Little Feat in its 1970s heyday (photo courtesy Warner Bros)
It was George, however, who after a trip to “N’Awlins,” brought a new vibe to the band, infusing their already burgeoning sound with this shot of new yet old-style music. Barrere recalled: “[Lowell] went down to New Orleans and played with The Meters on one of their records, and he hung out in the studios down there … I think that’s really where ‘Dixie Chicken”s groove came from. And then Kenny and Sam, both those guys were born in Louisiana, so they brought a lot of that feel with them. “Let’s face it, we’re old, so we remember rock and roll when it was beginning, and a lot of that was based on New Orleans and Macon, Georgia, and Memphis, Tennessee, it had that same, what I call, real R&B.”  Feat had found their identity. After George’s death in 1979, it took the surviving members nine years to get Feat back sailing again. With a couple new buds along for the ride, they might not have had their Lowell, but at least their unique Feat sound picked up pretty much right where they left off. “I’ll tell you a little story,” Barrere said with a skip in his step. “When we were thinking about putting the band back together for ‘Let it Roll’ and writing songs and so forth, once I had a recording of ‘Hate to Lose.’ I played it back-to-back with ‘Dixie Chicken’ and you couldn’t tell which era it was from. They both had that same timeless feel to them.” As for the set lists the band is crafting for this 50th anniversary run, it’s business as usual, as in they pick and choose from a wide range of Feat songs, hoping to change things up each night to stay fresh. “It’s been the same for, gosh, probably since ’91 or ’92, which is ‘never play the same show twice in a row.’ There are songs that if we don’t play them, we get a lot of flack for it, like ‘Dixie Chicken’ and ‘Willin’.’ But for instance, for this tour coming up, there’s a list of 55 songs I think … I like to keep it fresh, I like to keep changing from night to night … Fred (Tackett) said it best, he says, ‘It’s not really a set list, it’s sort of a suggestion.’ Sometimes you pull an audible, depending upon the audience.”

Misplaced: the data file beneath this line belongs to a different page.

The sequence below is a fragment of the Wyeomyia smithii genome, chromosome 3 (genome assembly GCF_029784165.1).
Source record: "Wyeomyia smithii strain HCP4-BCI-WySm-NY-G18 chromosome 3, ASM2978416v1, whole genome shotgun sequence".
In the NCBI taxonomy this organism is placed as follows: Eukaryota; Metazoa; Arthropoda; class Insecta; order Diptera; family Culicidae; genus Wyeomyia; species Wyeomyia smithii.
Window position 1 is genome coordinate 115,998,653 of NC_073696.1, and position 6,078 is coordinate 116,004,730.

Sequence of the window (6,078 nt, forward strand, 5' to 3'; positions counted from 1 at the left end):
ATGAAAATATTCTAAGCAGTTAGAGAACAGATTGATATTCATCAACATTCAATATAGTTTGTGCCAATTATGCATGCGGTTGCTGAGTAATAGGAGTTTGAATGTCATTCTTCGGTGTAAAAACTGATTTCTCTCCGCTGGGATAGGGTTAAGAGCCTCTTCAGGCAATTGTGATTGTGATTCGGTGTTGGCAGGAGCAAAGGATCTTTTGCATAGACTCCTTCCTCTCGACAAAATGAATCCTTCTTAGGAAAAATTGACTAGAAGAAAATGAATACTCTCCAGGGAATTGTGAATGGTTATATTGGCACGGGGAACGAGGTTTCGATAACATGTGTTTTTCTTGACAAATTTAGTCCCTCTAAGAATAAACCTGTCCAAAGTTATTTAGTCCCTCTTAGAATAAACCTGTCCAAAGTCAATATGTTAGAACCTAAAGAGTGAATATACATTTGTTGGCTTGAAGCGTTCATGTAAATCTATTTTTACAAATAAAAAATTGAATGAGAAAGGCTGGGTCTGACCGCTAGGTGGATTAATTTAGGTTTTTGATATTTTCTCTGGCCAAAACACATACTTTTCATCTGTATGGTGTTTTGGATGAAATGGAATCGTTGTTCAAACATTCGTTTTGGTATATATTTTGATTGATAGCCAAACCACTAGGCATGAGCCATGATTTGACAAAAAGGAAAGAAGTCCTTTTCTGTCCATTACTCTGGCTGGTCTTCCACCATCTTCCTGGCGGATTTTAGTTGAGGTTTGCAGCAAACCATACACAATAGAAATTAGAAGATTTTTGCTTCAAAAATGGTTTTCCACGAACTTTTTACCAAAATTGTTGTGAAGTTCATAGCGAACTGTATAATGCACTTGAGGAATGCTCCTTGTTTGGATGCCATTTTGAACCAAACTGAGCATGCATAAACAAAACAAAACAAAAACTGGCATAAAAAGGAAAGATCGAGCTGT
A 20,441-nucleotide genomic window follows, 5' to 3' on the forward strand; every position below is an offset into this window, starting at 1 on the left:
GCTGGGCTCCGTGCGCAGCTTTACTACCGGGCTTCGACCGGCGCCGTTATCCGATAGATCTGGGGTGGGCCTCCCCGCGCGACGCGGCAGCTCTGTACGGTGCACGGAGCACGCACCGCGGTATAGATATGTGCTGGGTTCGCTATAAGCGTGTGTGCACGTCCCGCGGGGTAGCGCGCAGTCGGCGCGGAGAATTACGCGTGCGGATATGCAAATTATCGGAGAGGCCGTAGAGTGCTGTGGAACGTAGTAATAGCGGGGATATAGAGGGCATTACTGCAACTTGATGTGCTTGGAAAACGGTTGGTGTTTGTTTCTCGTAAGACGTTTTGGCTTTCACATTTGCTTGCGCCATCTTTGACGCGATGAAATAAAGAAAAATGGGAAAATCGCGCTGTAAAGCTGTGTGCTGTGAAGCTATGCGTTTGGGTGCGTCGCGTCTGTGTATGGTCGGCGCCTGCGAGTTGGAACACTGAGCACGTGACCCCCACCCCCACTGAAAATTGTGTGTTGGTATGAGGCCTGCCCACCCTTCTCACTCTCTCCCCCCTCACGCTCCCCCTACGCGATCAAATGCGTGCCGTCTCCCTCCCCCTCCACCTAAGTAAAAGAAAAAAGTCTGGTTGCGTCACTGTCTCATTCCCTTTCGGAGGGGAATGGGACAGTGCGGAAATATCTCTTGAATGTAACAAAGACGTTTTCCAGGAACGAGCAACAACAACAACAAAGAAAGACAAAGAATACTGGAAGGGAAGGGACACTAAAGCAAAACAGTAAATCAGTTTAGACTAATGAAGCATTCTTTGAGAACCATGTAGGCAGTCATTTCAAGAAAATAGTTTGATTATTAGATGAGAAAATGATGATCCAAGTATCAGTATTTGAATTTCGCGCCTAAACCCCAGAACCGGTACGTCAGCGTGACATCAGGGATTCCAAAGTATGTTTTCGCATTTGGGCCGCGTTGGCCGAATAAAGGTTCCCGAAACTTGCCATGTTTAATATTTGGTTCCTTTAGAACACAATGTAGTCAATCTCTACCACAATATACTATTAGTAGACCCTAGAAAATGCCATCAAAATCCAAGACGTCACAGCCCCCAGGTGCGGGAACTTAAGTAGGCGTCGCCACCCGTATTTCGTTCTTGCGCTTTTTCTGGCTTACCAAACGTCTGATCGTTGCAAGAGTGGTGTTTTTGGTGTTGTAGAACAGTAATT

Lowell George (front) was the undisputed leader of Little Feat until his death in 1979 (photo courtesy Warner Bros)

Little Feat has tirelessly endured and still draws crowds of devoted fans who loudly sing their songs along with them, and sustain the Little Feat legend.  Barrere says he doesn’t necessarily miss Lowell on a daily basis, but he thinks of “what could have been,” especially if Lowell had had access to today’s technology. “Lowell’s passion was in the studio. He really loved being in the studio, and would spend hours in there. Even back in the days, he would edit cassettes. If you can imagine him with ‘cut and paste,’ it would have been like, oh my God, you know? But yeah, we’re fortunate that we have these great songs of his that we play, so it’s like you don’t miss him, because you pay tribute to him every time you go on stage.” Barrere’s innate joy is celebrating their 50th year as one of rock’s most beloved and unique bands.” “When I joined this band in ’72 and we did ‘Dixie Chicken’ in ’73, I was like, ‘Okay, this is cool. This is going to go on for a few years. Onward and upward.’ Other than the hiatus after Lowell’s passing, it’s been just a blessing to be a part of this band for that long. The band has grown. The playing has gotten better. It’s always been a work in progress.” Little Feat performs Thursday March 7th at the Warner Theatre, 513 13th St NW, Washington, DC 20004. For tickets click here. Visit Steve Houk’s website